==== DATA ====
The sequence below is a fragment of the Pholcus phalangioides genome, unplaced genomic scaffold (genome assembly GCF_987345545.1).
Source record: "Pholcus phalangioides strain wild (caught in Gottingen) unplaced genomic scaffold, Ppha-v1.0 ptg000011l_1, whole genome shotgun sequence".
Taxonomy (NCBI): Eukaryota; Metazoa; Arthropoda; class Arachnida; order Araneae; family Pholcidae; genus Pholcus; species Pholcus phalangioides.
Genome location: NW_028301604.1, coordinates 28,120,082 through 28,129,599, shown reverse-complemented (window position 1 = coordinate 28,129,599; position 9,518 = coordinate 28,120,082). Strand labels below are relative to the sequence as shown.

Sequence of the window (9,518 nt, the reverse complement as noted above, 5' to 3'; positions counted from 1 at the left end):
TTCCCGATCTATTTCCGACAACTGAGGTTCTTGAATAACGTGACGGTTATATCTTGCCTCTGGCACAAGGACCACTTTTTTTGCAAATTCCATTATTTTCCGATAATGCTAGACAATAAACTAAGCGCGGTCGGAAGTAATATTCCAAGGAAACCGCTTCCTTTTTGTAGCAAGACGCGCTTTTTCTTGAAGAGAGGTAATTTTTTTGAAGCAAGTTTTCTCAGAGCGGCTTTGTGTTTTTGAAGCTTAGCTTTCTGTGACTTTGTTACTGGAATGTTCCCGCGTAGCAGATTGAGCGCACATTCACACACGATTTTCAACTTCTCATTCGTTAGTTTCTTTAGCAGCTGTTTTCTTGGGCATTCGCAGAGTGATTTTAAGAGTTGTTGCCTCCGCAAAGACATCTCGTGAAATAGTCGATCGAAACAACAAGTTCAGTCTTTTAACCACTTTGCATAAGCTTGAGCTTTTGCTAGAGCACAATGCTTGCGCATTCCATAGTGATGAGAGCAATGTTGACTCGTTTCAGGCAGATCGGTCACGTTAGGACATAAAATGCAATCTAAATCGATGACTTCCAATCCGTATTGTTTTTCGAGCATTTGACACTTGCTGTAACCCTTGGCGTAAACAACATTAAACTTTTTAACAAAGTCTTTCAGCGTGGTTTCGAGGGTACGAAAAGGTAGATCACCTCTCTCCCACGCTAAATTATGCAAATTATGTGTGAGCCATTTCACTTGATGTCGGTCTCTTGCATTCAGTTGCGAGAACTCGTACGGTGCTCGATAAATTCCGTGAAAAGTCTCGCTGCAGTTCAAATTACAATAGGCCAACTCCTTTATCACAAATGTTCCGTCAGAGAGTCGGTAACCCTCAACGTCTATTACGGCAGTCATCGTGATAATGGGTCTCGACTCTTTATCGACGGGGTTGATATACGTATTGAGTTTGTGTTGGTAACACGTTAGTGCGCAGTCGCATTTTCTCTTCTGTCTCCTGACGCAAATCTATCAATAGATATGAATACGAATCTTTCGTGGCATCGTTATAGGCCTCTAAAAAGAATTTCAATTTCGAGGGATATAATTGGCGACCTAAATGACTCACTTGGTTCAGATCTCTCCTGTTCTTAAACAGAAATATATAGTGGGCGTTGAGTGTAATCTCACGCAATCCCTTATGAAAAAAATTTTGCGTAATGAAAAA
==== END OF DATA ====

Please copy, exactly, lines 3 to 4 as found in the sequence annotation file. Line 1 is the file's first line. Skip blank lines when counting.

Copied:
Taxonomy (NCBI): Eukaryota; Metazoa; Arthropoda; class Arachnida; order Araneae; family Pholcidae; genus Pholcus; species Pholcus phalangioides.
Genome location: NW_028301604.1, coordinates 28,120,082 through 28,129,599, shown reverse-complemented (window position 1 = coordinate 28,129,599; position 9,518 = coordinate 28,120,082). Strand labels below are relative to the sequence as shown.